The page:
No, she was never afraid. . . .

  Molly went from window to window, making sure they were all securely latched. The house had been built with a breezeway, Southern-style, so she went to the back door and assured herself that it was locked and latched, as well.

  All the lamps were on.

  The world was still eerily silent.

  She set water on the stove to make herself a cup of tea. She had best get over this silliness, she told herself. It would be weeks before Lawrence returned from his cattle drive.

  While the water heated, she marched herself into her bedroom.

  Bartholomew had come out from beneath the bed, but he was still crouched low, and he was making a strange whining sound.

  "Barty, stop it!" Molly implored. She went to her dressing table. The kerosene lamp set strange shadows to dancing around the room, something that didn't help her jitters. Her face appeared gaunt in the mirror, her hazel eyes reflecting back at her filled with a shimmering gold. Her hair caught the light and seemed to spark with fire, appearing more red than usual. She picked up her brush and began to count out a hundred strokes.

  Bartholomew barked. She turned to look at him. "Barty!"

  He whined, and thumped his tail on the floor.

  Letting out a sigh, she turned back to the mirror.

  And that was when she saw him.

  She let out a startled scream, then turned with a gasp and relieved laughter.

  It was Lawrence. Somewhere he had changed from his cattle-drive denims and cotton shirt; he was dashing in a black suit and crimson vest, and a high black silk hat. He was so straight and strong, such a handsome man. Cajun blood ran through him; his brows and neatly maintained mustache and beard were pitch-black, like his hair and eyes. His features were strong and his mouth was generous, his smile filled with a sense of fun and just a shade of wickedness.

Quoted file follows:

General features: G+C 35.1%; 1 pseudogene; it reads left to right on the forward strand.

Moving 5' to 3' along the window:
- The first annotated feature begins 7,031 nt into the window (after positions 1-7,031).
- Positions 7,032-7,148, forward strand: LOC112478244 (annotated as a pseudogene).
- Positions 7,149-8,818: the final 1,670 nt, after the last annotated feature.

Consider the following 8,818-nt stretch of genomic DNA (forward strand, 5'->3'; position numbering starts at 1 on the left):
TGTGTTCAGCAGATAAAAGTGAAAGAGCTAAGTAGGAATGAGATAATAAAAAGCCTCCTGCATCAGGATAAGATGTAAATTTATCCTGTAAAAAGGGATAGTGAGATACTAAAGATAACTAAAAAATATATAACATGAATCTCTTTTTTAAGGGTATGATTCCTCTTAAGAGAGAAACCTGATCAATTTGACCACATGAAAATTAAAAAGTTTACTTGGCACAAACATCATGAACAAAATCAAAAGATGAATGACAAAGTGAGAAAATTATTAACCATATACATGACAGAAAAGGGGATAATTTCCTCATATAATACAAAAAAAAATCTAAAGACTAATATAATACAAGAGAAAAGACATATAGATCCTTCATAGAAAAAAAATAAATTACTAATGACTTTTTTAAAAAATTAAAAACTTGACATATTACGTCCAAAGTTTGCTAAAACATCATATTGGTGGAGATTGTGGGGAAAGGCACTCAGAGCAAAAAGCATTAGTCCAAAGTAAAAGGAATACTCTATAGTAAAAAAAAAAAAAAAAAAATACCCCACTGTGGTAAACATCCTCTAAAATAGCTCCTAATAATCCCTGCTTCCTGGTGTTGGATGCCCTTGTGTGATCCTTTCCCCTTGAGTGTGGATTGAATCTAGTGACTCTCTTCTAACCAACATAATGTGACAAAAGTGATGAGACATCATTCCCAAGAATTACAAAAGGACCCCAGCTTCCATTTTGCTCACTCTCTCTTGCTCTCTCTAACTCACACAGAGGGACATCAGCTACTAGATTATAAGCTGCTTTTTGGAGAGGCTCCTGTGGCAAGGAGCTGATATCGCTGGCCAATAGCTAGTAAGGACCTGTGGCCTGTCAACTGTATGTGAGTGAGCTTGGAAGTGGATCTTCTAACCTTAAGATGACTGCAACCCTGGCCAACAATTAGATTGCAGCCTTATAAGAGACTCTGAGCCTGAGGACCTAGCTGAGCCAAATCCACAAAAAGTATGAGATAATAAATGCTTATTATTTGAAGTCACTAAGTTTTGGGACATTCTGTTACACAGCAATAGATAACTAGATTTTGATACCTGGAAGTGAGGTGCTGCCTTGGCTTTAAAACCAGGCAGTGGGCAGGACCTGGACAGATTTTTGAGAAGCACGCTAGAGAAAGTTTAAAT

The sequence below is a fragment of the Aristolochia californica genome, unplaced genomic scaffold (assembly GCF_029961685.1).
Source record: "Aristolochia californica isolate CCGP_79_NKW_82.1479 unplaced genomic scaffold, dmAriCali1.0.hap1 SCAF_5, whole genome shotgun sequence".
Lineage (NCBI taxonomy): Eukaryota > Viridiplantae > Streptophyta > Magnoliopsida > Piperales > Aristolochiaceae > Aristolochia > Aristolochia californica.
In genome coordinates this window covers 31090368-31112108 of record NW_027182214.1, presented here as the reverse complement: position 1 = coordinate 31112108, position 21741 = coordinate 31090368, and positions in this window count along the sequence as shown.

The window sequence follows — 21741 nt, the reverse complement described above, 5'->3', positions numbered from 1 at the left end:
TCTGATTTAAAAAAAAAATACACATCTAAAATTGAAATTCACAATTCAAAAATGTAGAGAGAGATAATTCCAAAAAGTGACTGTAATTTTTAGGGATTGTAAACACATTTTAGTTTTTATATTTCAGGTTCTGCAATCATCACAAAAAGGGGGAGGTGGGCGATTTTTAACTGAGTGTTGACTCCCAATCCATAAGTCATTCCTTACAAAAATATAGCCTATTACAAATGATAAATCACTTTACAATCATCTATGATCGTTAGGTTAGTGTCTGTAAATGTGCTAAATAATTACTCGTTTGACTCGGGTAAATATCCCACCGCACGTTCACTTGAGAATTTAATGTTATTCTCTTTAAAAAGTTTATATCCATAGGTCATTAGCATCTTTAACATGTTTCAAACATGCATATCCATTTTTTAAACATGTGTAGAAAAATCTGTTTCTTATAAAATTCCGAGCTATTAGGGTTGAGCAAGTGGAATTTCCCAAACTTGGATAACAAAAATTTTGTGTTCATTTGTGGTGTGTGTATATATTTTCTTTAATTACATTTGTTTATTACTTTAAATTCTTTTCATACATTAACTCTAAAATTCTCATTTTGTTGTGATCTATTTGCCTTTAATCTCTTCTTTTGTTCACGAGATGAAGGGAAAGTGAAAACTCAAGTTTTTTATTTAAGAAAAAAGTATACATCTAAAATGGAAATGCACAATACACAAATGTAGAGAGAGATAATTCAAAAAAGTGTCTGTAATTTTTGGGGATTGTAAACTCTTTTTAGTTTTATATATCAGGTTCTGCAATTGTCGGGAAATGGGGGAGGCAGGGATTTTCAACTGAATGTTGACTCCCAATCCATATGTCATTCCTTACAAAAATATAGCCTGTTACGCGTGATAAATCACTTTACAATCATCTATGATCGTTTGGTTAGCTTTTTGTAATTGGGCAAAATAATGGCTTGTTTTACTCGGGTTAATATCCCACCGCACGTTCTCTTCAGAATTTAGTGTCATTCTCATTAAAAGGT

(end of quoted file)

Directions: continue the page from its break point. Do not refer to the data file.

She started toward him, then froze.

  There was something wrong. His face was so pale. He lifted a hand, as if to keep her away.

  "Molly," he whispered. "Molly, I love you. "

  He was sick or injured, she thought; he looked as if he were about to fall. Filled with her love for him, she went to him.

  "What happened? My God, Lawrence, how did you even get in here? I had the place all locked up. Never mind. What's wrong? Where are you hurt?"

  She slipped her arms around him, leading him to the foot of the bed. They sank down together, and he turned and stared at her. He had to be fevered, and yet he was cold to the touch. She brought her fingers to his face, tears springing to her eyes. "My love, what's wrong?"

  Shaking, he lifted his own hand to her face, his gaze intense as he told her, "Molly, I love you. I love you so much. You are everything tha
t I've lived for, everything that's good and wonderful and pure in life. "

  Then he kissed her, and though his lips were chilly at first, there was passion in his touch, and he seemed vibrant and vital and. . .

  Desperate. . .

  He kissed her deeply, with a hunger that was seductive all in itself. The way that his tongue moved in her mouth was suggestive and wildly sexual. She felt his fingertips on her shoulder, tugging at the cotton of her blouse, and the fabric that ripped and tore as he removed it seemed of little consequence. He threw off his hat, lifting her higher on the bed, and the fever was in his eyes as he looked down at her, then buried his face against her throat, her breast. "I love you. I love you so much. I shouldn't be here, but I have to be here. By God, I won't do another man ill, but I must be here. "

  She threaded her fingers through his rich dark hair. "I love you-I'll always love you-and you belong here. "

  He said something, but it was muffled against her flesh as he kissed her breasts, laved them with his tongue, teased them with his teeth, a small pain, but one that was oddly erotic. Their clothing wound up strewn everywhere, and she had never felt more feverishly, thoroughly kissed. He seemed to cover every inch of her body even as she struggled to return the liquid caresses, his urgency streaking through her with the fury of a lightning bolt. Somewhere in the back of her mind she still worried that he was ill. But he couldn't be that ill; no man could love with such steely passion if he were ill. . . .

  He paid careful attention to all of her, first the entire length of her back, and then he flipped her over and caressed a slow and lazy zigzag pattern over her collarbone and breasts, down to her navel, her hips, her inner thighs, and then between them. She shrieked and clawed at him, and eventually brought him back to her. She couldn't have felt more loved and sensual and sexual than when he rose above her and thrust into her. He loved her with his body and with his very soul, and she was dazzled and flying, whispering, crying out, soaring higher and higher. When she climaxed, the world seemed to burst like Chinese firecrackers and then tremble as if they'd been caught in an earthquake. Afterward, she clung to him, drifting back to sanity amid the shadows of their bedroom.